Inferring Desire
Jessica A. Clarke

In the course of debates over same-sex marriage, many scholars have proposed new legal definitions of sexual orientation to better account for the role of relationships in constituting identities. But these discussions have overlooked a large body of case law in which courts are already applying this model of sexual orientation, with inequitable results.

The Paper Chase: Securitization, Foreclosure, and the Uncertainty of Mortgage Title
Adam J. Levitin

The mortgage foreclosure crisis raises legal questions as important as its economic impact. Questions that were straightforward and uncontroversial a generation ago today threaten the stability of a $13 trillion mortgage market: Who has standing to foreclose?


Cell Phones, Police Recording, and the Intersection of the First and Fourth Amendments
Conor M. Reardon

Fourth Amendment doctrine generally permits the warrantless seizure of cell phones used to record violent arrests, on the theory that the recording contains evidence of a crime. However, otherwise reasonable seizures can become unreasonable when they threaten free expression, and seizures of cell phones used to record violent arrests are of that stripe.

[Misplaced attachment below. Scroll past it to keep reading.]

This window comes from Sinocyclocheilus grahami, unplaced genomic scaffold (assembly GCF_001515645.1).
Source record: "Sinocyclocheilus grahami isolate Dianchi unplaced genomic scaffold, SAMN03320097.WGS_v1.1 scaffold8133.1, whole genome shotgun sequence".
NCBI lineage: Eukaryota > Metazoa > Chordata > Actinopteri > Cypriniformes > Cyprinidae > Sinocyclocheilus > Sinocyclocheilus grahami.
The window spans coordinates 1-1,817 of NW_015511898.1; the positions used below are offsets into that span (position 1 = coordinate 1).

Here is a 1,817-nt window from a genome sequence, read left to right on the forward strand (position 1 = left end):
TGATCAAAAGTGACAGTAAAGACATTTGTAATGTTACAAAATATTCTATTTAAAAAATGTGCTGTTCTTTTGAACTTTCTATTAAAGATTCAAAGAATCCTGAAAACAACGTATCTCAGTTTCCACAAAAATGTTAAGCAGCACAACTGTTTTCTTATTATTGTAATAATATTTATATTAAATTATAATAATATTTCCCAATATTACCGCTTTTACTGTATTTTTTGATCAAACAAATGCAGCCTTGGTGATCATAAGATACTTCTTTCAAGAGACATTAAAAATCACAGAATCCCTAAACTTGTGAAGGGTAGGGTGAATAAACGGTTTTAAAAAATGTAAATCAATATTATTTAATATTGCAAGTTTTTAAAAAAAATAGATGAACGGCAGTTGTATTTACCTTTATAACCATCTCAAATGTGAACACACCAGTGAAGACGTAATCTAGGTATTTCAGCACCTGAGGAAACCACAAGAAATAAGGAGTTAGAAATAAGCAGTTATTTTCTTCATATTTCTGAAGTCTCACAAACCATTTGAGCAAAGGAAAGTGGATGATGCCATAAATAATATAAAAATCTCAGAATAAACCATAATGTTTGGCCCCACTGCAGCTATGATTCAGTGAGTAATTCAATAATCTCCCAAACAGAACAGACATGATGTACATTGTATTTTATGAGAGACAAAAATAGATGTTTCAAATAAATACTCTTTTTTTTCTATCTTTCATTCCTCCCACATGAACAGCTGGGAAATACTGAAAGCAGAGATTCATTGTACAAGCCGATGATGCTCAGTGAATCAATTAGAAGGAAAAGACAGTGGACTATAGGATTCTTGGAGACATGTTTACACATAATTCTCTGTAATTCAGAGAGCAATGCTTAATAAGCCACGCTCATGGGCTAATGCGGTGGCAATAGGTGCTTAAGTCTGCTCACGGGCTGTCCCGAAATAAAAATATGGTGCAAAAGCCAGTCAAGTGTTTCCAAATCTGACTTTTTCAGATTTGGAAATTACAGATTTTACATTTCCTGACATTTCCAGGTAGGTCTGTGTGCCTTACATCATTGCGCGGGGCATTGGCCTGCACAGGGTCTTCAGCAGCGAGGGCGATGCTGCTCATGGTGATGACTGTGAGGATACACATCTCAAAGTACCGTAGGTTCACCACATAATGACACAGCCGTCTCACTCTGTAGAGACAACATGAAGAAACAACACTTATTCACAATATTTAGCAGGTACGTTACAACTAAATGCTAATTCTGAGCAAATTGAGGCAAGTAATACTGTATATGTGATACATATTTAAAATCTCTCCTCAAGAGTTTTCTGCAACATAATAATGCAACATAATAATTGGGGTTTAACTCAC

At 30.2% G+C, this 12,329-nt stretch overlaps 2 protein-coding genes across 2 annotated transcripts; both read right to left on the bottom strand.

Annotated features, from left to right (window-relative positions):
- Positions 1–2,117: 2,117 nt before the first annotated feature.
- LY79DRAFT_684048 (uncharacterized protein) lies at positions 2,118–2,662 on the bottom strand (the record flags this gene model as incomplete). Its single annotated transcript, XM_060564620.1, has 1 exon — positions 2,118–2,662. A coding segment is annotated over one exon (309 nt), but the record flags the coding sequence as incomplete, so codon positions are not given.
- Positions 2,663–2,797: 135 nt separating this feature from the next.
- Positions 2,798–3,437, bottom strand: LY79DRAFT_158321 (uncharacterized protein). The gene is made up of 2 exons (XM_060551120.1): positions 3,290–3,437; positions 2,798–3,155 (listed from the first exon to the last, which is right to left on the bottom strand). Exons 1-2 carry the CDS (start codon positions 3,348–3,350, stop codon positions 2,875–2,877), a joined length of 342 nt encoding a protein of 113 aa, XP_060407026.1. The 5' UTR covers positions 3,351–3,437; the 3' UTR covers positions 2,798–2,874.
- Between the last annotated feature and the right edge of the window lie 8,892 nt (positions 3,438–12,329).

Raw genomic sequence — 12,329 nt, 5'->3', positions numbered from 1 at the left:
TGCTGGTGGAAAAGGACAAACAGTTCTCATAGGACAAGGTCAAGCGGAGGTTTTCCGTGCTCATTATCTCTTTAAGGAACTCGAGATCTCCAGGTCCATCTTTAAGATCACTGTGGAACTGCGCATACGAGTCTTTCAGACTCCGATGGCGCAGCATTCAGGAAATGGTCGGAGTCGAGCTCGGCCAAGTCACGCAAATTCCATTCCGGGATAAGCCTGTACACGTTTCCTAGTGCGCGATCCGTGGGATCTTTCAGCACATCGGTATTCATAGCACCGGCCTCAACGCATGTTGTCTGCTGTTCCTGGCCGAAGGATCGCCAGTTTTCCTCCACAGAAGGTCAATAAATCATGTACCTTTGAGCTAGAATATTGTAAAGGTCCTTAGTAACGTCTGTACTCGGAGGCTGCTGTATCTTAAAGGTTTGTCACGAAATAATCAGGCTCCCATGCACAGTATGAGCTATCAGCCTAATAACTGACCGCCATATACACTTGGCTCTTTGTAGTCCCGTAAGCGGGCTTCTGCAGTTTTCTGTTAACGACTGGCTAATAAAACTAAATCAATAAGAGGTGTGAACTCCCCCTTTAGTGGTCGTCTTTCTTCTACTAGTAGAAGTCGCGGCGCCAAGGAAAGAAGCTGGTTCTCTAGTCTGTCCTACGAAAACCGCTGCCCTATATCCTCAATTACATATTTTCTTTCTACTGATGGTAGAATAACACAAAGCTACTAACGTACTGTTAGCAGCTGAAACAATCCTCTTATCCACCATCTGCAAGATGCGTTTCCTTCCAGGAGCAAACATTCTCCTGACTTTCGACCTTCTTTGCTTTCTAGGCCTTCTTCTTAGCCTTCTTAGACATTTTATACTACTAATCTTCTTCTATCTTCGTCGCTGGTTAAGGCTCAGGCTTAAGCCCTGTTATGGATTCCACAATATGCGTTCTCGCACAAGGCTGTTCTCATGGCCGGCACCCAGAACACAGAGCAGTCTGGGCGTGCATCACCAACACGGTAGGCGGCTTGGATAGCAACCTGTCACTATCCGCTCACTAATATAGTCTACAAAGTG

Getting SLAPP-ed in Federal Court: Applying State Anti-SLAPP Special Motions to Dismiss in Federal Court After Shady Grove
Katelyn E. Saner

In recent years, dozens of states have enacted anti-Strategic Lawsuits Against Public Participation (SLAPP) laws to counter SLAPP suits, or lawsuits filed to silence a defendant who has spoken out against a plaintiff. It is well established that a federal court sitting in diversity applies state substantive law and federal procedural rules. Following the Supreme Court’s opinion in Shady Grove Orthopedic Associates, P.A. v. Allstate Insurance Co., however, it is unclear whether the state-level anti-SLAPP special motions to dismiss should apply in federal courts.